A minor subplot involves Paul’s decision to change agents. He dumps Mort Durban, who cares more about money than his clients’ welfare, in favor of Jimmy McKinney, a poet who works for Durban’s firm. With Paul’s encouragement, Jimmy visits a writers’ retreat in hopes of reenergizing his writing. This ill-fated sojourn gives Grimes the opportunity to demonstrate that writers would rather eat, drink, and have sex than write.

Foul Matter is an equal-opportunity satire, making writers, editors, publishers, agents, and the reading public, represented by Candy and Karl, all seem foolish and misguided to varying degrees. Grimes’s major target is publishing. Clive is an editor who has forgotten how to edit. Editors strive to make “editorial errors look like brave risks.” Contracts always favor publishers. They are cynical, considering only perhaps a “dozen honest-to-God...

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Foul Matter (Critical Survey of Contemporary Fiction)

Best-selling thriller writer Paul Giverney is between publishers, and instead of having them bid for his services, he makes a modest proposal to Mackenzie-Haack. If egomaniacal publisher Bobby Mackenzie and editor Clive Esterhaus will agree to dump Ned Isaly, a very literary novelist with modest sales who is about to submit his next book, Paul will sign with their firm.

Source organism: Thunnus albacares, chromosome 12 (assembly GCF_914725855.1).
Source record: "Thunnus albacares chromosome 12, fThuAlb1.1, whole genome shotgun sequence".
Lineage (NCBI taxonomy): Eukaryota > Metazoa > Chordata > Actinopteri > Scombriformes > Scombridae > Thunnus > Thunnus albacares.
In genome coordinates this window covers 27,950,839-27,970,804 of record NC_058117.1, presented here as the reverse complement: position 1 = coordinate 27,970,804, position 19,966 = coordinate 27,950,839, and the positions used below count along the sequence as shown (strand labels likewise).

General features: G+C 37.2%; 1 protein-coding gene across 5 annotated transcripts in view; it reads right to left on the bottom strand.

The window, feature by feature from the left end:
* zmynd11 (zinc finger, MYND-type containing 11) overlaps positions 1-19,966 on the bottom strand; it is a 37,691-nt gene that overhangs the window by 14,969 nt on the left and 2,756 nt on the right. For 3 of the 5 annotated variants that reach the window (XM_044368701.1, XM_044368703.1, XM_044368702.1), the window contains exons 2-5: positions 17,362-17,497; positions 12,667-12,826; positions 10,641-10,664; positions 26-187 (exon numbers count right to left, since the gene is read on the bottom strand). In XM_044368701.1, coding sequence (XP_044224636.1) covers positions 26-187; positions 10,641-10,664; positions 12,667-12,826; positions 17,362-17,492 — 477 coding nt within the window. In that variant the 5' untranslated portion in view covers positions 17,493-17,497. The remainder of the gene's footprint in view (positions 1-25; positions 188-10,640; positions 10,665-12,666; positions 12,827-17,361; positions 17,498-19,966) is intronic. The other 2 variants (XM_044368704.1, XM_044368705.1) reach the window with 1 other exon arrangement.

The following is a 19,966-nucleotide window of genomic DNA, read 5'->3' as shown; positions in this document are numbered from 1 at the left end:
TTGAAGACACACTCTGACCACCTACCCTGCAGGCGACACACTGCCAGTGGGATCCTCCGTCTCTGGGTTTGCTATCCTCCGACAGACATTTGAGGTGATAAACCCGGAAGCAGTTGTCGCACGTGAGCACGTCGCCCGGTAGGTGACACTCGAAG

While Clive struggles with the moral and ethical ramifications of this dilemma, Bobby, without hesitation, sees a solution: hiring hit men to take out Ned. What Bobby does not count on, however, is that contract killers can have higher standards than publishers, editors, agents, and writers. Author Martha Grimes masterfully cuts back and forth between Paul, Ned, Clive, Bobby, and their cohorts and Candy and Karl, the colorful hit men who strive to know their marks intimately before deciding if they deserve to die.

Best known for her Richard Jury mysteries, set mostly in England, Grimes has written not a whodunit but a will-they-do-it? In addition to poking fun at the New York literary world, Grimes takes on the Manhattan restaurant scene and paints a nostalgic portrait of Pittsburgh, the hometown of Grimes and several of her characters.

Best of all is the highly quotable dialogue of Candy and Karl, thugs with pretensions who quickly catch on to the argot of publishing. They resemble a merging of the hit men in Ernest Hemingway’s “The Killers” and Chili Palmer, the protagonist of Elmore Leonard’s Get Shorty (1990) and Be Cool (1999). Grimes’s blending of characterization, humor, action, and style recalls Leonard at his best. Foul Matter is a wickedly delightful look at egos that cannot be stopped—except, perhaps, by a bullet.

Review Sources

Booklist 99, no. 22 (August 1, 2003): 1925.

Kirkus Reviews 71, no. 13 (July 1, 2003): 876.

Library Journal 128, no. 13 (August 15, 2003): 131.

The New York Times, August 17, 2003, Section 7, p. 15.

Publishers Weekly 250, no. 28 (July 14, 2003): 55.

USA Today, September 3, 2003, p. D4.